Award for the team behind the multi spacecraft mission, Cluster
16 Jan 2019



Cluster, the world’s leading multi-spacecraft mission to study the structure and dynamics of Earth’s magnetic and plasma environments has been recognised by a major award.


​​​​​Cluster satellites study the effects of solar wind

Credit: ESA

The Royal Astronomical Society has awarded the 2019 Geophysics Group Achievement Award to the Cluster Science and Operations teams, for their continued success in ensuring the operations and scientific exploitation of the European Space Agency's Cluster mission.

Launched in 2000, following an earlier failed launch in 1997, ​Cluster ​continues to provide new, ground-breaking observations. The operations and data archiving for Cluster has taken place at RAL Space over the last 18 years.

The Cluster Joint Science Operations Centre (JSOC), located at RAL Space, continues to provide mission support and science operations planning, one of only a few examples where the responsibility for this critical activity has been contracted to a group outside ESA.

The JSOC generates the payload operation plan and translates it into the set of commands, to be uplinked to the spacecraft. Anne Chadwick, the operations manager at JSOC stated “Coordinating the operation of up to eleven instruments on each of the four spacecraft can be a complex and demanding task. Seeing the incredible results produced by the science teams has justified all the hard work that goes into the science planning."

Flight control by the Operations Team is conducted from ESA's European Space Operations Centre (ESOC), Darmstadt, Germany, where numerous innovative techniques have been developed to ensure this long-running mission keeps flying. ​

UK groups from Imperial College, UCL's Mullard Space Science Laboratory, and the University of Sheffield lead the magnetometer and low-energy plasma instrument teams, as well playing a leading role in the wave consortium. In addition to the JSOC, RAL Space was responsible for the hardware delivery of detectors and front-end electronics for the low and medium energy electron instruments on the Cluster spacecraft.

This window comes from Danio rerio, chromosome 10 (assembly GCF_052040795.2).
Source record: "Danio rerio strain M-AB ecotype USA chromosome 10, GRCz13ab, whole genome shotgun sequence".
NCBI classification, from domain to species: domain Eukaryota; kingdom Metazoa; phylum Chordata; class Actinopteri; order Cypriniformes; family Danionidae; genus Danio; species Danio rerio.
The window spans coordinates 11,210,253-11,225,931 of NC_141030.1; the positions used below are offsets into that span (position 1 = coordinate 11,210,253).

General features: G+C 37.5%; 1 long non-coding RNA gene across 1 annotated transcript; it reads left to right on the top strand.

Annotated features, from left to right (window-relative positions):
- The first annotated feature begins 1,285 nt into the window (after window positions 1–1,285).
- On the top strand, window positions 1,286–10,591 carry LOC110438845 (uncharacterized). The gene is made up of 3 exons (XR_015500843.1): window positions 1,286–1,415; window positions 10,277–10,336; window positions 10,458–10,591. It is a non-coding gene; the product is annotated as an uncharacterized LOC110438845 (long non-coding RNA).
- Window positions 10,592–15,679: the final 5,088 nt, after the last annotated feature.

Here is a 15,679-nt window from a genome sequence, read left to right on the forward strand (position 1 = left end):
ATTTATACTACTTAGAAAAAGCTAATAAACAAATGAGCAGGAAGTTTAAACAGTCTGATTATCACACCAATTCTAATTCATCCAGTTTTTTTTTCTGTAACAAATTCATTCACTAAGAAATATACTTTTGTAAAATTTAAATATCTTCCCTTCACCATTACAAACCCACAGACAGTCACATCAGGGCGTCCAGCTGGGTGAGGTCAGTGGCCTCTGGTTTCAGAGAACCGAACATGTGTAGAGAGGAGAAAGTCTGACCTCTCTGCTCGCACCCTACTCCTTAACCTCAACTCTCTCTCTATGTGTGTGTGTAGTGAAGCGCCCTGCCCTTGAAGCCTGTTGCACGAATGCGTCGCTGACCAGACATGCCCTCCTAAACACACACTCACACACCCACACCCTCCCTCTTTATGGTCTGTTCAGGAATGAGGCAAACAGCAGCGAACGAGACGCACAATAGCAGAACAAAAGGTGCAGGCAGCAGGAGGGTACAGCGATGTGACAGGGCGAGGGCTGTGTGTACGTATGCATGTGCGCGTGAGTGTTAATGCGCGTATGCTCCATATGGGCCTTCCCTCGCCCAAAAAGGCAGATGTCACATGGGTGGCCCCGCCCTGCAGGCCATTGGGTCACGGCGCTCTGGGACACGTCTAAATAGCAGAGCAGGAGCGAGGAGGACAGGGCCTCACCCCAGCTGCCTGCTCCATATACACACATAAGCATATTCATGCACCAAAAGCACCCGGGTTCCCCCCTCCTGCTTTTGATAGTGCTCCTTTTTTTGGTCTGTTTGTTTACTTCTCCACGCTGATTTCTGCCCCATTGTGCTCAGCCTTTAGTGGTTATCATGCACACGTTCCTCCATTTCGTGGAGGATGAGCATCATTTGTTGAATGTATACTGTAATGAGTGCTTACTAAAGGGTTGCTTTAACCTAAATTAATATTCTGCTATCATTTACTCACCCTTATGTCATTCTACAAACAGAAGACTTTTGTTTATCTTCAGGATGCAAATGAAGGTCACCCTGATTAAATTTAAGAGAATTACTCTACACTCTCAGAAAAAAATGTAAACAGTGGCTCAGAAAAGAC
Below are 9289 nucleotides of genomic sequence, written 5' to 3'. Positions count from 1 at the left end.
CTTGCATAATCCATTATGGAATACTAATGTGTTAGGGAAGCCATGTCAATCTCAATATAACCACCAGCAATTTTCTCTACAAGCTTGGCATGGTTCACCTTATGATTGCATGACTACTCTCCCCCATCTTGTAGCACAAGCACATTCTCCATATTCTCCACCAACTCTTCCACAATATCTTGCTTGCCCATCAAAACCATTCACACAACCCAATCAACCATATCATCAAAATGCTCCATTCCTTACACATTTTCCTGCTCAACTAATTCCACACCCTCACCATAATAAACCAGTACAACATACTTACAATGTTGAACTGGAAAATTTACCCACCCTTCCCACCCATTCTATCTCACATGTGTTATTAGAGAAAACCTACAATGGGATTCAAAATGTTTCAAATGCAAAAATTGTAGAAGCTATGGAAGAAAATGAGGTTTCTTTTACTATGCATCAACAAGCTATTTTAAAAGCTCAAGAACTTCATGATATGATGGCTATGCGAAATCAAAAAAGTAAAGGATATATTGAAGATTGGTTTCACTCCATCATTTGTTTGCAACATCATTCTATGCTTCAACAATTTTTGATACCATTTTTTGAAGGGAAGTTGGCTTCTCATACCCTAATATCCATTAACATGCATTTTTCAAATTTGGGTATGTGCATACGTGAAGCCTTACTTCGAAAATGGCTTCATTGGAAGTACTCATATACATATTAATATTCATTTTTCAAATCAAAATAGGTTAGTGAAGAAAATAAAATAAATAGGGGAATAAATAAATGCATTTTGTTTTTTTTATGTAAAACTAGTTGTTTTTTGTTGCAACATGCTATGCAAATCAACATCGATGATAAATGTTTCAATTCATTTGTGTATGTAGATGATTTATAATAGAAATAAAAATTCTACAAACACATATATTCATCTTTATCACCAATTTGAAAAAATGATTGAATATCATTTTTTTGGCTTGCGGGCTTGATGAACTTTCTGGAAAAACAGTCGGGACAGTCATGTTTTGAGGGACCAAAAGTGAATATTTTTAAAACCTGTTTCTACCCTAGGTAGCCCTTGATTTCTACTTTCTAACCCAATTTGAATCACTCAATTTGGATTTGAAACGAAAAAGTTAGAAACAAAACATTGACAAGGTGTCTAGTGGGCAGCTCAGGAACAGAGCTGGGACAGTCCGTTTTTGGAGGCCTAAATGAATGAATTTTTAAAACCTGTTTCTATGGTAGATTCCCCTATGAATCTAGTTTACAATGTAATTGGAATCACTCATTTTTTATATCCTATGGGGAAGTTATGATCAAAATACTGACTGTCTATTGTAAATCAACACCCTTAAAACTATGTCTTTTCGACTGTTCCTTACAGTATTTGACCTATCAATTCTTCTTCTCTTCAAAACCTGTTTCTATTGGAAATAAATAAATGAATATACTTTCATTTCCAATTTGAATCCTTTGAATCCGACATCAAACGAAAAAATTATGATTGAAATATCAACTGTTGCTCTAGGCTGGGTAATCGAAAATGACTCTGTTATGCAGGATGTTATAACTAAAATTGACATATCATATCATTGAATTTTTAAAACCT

Professor Ian McCrea, Head of Space Physics and Operations Division at RAL Space said, “Congratulations to the UK Cluster community. This is a tribute to the hard work of the whole team including science, operations and archiving.   I'm particularly proud of the operations and archiving work done here at RAL Space but also of staff from across STFC and those in the wider community supported by STFC grants, who have been very heavily involved in the world-leading magnetospheric science which Cluster has produced over its many years of operation."

RAL Space also worked with the instrument teams and other national centres in the development of data processing and visualisation tools. The team continues to operate the UK National Cluster Data Centre, and had a major role in the development of the ESA Cluster Science Archive. The archive supports the exciting work currently being undertaken by the Cluster science community and will also form a great legacy for the mission, giving access to the unique results to a new generation of scientists in the field for decades after the mission comes to an end in a few years' time.  

The Cluster teams have pioneered the development of some of the key techniques now being used in multi-spacecraft data analysis, such as the QSAS analysis software, produced at Queen Mary College, and the use of curlometry for the derivation of field-aligned currents.

Cluster has produced a very wide range of science highlights, from new insights into the microscale physics of boundary regions, through mesoscale coupling between the magnetosphere and ionosphere, to global-scale studies of the response of the magnetosphere to the solar wind. 

​Read about all of the Royal Astronomical Society awards medals and prizes for 2019.